3. Staphylococcus aureus clonal dynamics and virulence factors in children with atopic dermatitis

    DEFF Research Database (Denmark)

    Lomholt, Hans; Andersen, Klaus Ejner; Kilian, Mogens

    2005-01-01

    A prospective cohort study was undertaken to determine the clonal dynamics of Staphylococcus aureus colonization and infection during 1 y in children with atopic dermatitis, and to correlate specific clones, accessory gene regulator (agr) groups, and production of virulence factors with eczema...... activity. Eleven children were examined every 6 wk with swaps taken from active eczema, anterior nose, axillae and perineum, and scoring of eczema activity by severity scoring of atopic dermatitis (SCORAD). Individual S. aureus clonal types were identified and examined for production of superantigens......, toxins, and were assigned to agr groups. S. aureus colonization patterns ranged from rare colonization over transient colonization to persistent colonization by a single clone or a dynamic exchange of up to five clones. Production of no single virulence factor including superantigens and toxins...

  4. Preparation of hydrogels for atopic dermatitis containing natural herbal extracts by gamma-ray irradiation

    Energy Technology Data Exchange (ETDEWEB)

    Lim, Youn-Mook; An, Sung-Jun; Kim, Hae-Kyoung [Advanced Radiation Technology Institute, Korea Atomic Energy Research Institute, 1266 Sinjeong-dong Jeongeup-si Jellabuk-do, 580-185 (Korea, Republic of); Kim, Yun-Hye [AMOTECH Co., Ltd., Kimpo-City, Kyungki-do (Korea, Republic of); Youn, Min-Ho; Gwon, Hui-Jeong; Shin, Junhwa [Advanced Radiation Technology Institute, Korea Atomic Energy Research Institute, 1266 Sinjeong-dong Jeongeup-si Jellabuk-do, 580-185 (Korea, Republic of); Nho, Young-Chang [Advanced Radiation Technology Institute, Korea Atomic Energy Research Institute, 1266 Sinjeong-dong Jeongeup-si Jellabuk-do, 580-185 (Korea, Republic of)], E-mail: ycnho@kaeri.re.kr

    2009-07-15

    Atopic dermatitis (AD) is a familial and chronic inflammatory pruritic skin disease that affects a large number of children and adults in industrialized countries. It is known that one of the prominent features of AD and chronic pruritus is partially due to the histamine released from mast cell. In this work, hydrogel patches with natural herbal extracts were prepared by 'freezing and thawing', and a gamma irradiation. It showed eminent healing results as a consequence of long-term moisturizing effects and natural herbal extracts on atopic wounds. Besides its non-toxicity and human harmlessness, it can be easily attached to or detached from the skin without any trace and help patients to feel refreshment when attached. Based on this work, the hydrogel patches we made can be potentially used as an alternative remedy for not only pruritus in AD, but other dermatitis.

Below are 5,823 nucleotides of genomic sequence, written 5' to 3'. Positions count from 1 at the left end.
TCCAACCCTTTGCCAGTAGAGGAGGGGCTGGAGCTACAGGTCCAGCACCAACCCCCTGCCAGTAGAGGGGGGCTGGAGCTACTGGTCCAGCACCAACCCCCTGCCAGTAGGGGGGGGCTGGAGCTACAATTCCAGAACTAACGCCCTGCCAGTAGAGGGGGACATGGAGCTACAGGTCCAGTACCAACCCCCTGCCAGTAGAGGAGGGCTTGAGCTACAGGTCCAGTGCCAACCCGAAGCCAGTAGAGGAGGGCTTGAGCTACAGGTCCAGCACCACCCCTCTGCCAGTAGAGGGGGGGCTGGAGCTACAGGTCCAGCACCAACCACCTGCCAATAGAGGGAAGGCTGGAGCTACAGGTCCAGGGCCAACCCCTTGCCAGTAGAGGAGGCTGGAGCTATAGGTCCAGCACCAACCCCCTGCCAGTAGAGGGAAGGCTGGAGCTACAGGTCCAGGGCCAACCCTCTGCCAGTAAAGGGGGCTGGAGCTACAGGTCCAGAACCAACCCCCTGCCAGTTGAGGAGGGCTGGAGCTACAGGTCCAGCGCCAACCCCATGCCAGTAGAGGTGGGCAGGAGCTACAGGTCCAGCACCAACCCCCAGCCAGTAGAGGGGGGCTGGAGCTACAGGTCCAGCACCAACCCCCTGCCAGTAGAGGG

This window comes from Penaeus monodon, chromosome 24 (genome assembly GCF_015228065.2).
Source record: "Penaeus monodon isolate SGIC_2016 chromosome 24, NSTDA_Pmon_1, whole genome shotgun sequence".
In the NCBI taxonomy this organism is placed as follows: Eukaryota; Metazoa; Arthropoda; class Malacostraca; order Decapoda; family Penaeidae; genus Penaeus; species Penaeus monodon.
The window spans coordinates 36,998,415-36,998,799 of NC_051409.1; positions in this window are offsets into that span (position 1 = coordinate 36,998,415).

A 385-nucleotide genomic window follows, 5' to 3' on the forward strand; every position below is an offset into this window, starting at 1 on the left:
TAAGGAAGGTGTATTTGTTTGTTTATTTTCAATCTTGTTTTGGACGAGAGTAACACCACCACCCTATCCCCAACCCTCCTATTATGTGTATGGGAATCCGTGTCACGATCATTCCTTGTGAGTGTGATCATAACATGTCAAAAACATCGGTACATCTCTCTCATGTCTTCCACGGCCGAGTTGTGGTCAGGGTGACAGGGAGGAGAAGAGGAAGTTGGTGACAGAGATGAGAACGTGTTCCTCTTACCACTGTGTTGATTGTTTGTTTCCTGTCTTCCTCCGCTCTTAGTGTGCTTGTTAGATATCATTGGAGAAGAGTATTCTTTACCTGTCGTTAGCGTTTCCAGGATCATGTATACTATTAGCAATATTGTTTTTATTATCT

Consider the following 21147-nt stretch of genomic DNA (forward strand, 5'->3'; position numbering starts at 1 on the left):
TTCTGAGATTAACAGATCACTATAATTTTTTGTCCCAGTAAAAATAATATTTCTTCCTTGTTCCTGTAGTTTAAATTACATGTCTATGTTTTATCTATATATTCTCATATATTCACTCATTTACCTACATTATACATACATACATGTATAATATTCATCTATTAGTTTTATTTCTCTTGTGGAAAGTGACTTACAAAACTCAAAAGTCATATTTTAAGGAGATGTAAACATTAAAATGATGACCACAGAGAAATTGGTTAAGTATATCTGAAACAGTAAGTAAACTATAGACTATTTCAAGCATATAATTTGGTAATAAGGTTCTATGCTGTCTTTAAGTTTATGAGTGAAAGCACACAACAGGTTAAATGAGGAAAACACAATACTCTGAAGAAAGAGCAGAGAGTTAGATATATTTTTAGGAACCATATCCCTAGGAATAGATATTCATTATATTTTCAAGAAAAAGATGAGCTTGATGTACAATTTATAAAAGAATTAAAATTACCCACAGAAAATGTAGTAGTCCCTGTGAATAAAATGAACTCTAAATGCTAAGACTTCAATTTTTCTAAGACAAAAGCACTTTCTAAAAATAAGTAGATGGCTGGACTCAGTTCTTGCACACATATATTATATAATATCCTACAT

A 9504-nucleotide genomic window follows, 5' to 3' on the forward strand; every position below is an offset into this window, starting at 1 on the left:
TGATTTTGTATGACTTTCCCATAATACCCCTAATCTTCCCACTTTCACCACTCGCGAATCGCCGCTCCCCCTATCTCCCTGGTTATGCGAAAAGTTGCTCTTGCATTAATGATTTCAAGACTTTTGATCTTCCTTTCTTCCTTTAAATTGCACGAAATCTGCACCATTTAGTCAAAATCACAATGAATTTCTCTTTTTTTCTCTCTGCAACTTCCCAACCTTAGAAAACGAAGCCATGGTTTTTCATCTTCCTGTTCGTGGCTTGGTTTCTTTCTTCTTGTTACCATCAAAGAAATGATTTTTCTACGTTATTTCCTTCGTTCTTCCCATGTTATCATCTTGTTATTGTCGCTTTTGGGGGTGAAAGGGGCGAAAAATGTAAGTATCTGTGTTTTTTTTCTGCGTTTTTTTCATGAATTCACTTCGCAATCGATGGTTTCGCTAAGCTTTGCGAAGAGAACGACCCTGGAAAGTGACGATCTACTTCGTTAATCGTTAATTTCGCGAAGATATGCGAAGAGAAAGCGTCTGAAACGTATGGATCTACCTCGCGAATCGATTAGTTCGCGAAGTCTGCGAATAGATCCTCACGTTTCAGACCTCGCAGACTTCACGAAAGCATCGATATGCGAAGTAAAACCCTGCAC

5. Topical therapy of atopic dermatitis: controversies from Hippocrates to topical immunomodulators.

    Science.gov (United States)

    Tilles, Gérard; Wallach, Daniel; Taïeb, Alain

    2007-02-01

    Although atopic dermatitis can be treated efficiently, there is still much controversy about the risk/benefit ratio of both topical corticosteroids and topical immunomodulators. Conflicting data may be found about the usefulness of bathing, diet regulation, and other therapeutic interventions. These controversies result in part from the persistence of Hippocratic doctrines in modern medical thinking. Humoralist and diathetic doctrines, as they pertain to eczema, are reviewed. The paradoxical worsening of oozing and the deadly hazards of hospitalization before the era of antibiotics are brought to mind. We hope that this historical review will improve the understanding of current controversies and help dermatologists to manage patients with atopic dermatitis and other chronic skin diseases.

  6. Psychological evaluation of children atopic dermatitis by Düss test

    Directory of Open Access Journals (Sweden)

    Maria Rita Polo Gascon

    2012-11-01

    Full Text Available The Atopic Dermatitis is a skin inflammatory disease, chronic and recurrent, characterized by intense itching and skin lesions with typical distribution. Besides the hereditary character, this disease can be influenced by environmental and psychological factors. The objective of this study was to discuss the use of the Fable of Duss test as a projective and psychodiagnostic instrument for children with AD, in order to understand the psychodinamic aspects. We evaluated 33 patients with atopic dermatitis on regular attendance at the Allergic Clinic of Dermatology Department of University Hospital, between 5 and 10 years of both sexes. Based on the results, it was possible to verify that the Fable of Duss test technique for expression emotional conflicts and discovery of the psychic functioning of these patients.